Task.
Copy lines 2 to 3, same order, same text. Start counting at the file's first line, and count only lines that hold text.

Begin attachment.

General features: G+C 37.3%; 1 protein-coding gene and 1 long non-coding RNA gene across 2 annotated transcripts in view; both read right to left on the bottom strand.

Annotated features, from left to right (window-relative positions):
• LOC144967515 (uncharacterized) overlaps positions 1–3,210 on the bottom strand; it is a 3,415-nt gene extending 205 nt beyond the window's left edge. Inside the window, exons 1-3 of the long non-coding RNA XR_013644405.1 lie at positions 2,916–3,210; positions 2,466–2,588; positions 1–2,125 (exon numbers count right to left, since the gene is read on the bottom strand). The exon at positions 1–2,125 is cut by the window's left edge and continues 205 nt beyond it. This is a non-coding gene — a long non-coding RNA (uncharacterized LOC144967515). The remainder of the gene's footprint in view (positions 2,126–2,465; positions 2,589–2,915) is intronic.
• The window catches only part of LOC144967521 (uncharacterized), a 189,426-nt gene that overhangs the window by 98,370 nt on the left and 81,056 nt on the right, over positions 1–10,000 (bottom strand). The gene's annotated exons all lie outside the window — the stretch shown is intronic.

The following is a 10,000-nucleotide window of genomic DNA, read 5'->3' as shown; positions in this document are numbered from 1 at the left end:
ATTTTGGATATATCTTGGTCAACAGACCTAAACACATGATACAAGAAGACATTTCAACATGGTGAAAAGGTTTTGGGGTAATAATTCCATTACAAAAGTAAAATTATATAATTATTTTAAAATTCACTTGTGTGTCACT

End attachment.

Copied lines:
Annotated features, from left to right (window-relative positions):
• LOC144967515 (uncharacterized) overlaps positions 1–3,210 on the bottom strand; it is a 3,415-nt gene extending 205 nt beyond the window's left edge. Inside the window, exons 1-3 of the long non-coding RNA XR_013644405.1 lie at positions 2,916–3,210; positions 2,466–2,588; positions 1–2,125 (exon numbers count right to left, since the gene is read on the bottom strand). The exon at positions 1–2,125 is cut by the window's left edge and continues 205 nt beyond it. This is a non-coding gene — a long non-coding RNA (uncharacterized LOC144967515). The remainder of the gene's footprint in view (positions 2,126–2,465; positions 2,589–2,915) is intronic.